Brooks’ soldiers had their nerves tested more severely after they attracted the attention of the USS Tyler. Armed with six 8-inch guns-three per broadside-and a 32-pound Parrott rifle in the stern, the Tyler had gotten plenty of practice shelling hostile troop formations a year earlier when it supported Grant at Shiloh. The timberclad stunned Brooks’ force by hurling an 8-inch shell into the midst of a cavalry company, killing three horses and wounding three riders. The Confederates tried to retaliate by unlimbering two guns on Clements House Hill, but return fire from the Tyler and Battery K stampeded the gray artillerists into a hasty withdrawal. Though bested in this gunnery contest, Brooks succeeded in keeping the 2nd Arkansas Regiment of African Descent and part of the 35th Missouri Infantry immobilized in their fortifications the rest of the morning.30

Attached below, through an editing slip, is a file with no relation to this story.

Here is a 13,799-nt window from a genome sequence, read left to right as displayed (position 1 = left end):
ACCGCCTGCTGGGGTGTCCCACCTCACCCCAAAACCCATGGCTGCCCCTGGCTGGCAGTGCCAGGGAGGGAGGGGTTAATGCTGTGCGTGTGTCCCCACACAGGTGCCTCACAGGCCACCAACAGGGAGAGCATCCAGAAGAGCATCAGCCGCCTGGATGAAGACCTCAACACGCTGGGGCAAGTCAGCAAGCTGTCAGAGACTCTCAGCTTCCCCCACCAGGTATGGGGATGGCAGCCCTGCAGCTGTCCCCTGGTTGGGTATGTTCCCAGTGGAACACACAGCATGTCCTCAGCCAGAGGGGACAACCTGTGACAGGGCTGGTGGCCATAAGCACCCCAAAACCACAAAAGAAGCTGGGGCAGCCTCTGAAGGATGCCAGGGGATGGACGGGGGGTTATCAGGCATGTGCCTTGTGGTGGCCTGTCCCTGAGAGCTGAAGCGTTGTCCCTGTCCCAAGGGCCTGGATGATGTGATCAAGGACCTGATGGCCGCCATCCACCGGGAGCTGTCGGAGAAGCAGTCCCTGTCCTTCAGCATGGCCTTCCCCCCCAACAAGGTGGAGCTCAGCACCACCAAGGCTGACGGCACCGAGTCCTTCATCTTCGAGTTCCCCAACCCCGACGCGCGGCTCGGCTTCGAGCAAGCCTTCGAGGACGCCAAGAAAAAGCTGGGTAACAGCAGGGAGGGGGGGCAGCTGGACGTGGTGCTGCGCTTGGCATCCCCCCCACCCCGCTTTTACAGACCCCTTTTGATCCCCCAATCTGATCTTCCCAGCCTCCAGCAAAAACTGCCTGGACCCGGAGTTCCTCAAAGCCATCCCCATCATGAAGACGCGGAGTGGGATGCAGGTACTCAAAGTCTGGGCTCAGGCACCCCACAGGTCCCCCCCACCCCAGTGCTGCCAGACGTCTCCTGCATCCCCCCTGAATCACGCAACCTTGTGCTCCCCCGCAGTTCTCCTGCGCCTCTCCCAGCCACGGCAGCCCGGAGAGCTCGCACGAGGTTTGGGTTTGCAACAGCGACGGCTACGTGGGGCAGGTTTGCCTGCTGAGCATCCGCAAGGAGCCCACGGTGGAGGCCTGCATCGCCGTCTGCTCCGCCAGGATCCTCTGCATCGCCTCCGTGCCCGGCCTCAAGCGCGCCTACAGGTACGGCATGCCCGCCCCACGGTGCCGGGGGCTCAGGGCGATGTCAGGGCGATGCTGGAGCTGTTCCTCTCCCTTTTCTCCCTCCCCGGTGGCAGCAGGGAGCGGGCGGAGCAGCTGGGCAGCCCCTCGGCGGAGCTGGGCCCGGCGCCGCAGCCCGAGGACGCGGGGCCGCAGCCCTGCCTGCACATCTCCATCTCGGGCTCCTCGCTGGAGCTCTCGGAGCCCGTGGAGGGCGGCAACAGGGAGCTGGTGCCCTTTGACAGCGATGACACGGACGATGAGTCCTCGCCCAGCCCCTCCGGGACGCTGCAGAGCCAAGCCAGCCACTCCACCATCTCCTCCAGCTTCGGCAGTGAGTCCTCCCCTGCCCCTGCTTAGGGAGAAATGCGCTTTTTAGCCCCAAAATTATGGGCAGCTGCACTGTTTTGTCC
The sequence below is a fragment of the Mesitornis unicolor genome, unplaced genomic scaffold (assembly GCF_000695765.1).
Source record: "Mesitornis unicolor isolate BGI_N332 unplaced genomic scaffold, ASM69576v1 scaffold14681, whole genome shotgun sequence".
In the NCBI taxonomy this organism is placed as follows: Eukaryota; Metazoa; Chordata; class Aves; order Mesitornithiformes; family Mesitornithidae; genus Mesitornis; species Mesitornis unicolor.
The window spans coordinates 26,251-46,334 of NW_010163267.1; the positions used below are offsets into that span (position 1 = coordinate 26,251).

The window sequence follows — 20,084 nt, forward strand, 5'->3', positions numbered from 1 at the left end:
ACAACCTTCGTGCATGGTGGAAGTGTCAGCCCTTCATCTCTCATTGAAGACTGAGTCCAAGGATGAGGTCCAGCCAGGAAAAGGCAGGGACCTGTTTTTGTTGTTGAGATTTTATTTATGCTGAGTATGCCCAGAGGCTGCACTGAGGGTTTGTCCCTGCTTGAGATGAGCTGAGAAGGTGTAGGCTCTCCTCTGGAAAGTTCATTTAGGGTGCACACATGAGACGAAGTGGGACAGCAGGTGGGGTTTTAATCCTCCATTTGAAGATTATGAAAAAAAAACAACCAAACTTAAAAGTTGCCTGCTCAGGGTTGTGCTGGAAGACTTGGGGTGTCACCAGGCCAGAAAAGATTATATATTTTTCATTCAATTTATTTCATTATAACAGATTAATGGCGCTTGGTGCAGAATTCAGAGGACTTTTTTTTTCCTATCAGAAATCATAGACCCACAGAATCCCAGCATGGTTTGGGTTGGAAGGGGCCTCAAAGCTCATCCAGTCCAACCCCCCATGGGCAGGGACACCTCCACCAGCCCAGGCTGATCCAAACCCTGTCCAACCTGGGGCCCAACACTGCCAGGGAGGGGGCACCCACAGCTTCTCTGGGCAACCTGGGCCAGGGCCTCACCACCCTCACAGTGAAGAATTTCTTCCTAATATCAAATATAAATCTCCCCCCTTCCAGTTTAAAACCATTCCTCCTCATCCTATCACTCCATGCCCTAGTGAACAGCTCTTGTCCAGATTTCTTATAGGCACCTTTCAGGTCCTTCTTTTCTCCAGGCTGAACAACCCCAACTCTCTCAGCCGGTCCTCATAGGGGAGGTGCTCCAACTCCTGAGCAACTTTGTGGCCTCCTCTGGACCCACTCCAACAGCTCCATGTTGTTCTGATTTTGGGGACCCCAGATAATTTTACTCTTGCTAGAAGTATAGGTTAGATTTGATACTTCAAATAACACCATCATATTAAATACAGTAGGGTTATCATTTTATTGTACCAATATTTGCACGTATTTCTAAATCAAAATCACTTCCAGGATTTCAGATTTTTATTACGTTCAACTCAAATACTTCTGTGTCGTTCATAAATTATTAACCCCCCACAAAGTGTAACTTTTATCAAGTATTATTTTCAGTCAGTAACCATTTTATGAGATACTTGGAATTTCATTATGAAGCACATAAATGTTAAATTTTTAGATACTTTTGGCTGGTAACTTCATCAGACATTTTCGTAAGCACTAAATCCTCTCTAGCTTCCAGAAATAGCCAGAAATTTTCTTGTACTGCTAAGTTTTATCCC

The impulsive and hot-tempered John Marmaduke never let an obstacle, no matter how formidable, stop him from getting into a fight. Marmaduke’s division had lost its way when it attempted to bypass a roadblock in the darkness, but the horseless Missouri cavalrymen managed to attack Battery A only a few minutes behind schedule. Colonel Joseph O. “Jo” Shelby’s brigade spearheaded Marmaduke’s advance, followed by Colonel Colton Greene’s smaller brigade. Marmaduke’s rugged Missourians also shouldered aside enough timber from the Old St. Francis Road to drag along four cannon by hand. Shelby flushed some Union pickets about three-quarters of a mile from Battery A, chasing them to within one hundred and fifty or two hundred yards of that stronghold. As the Missourians occupied the high ground opposite Rightor Hill, Marmaduke’s artillery chief, Captain Joseph Bledsoe, brought two guns into action four hundred yards from Battery A.31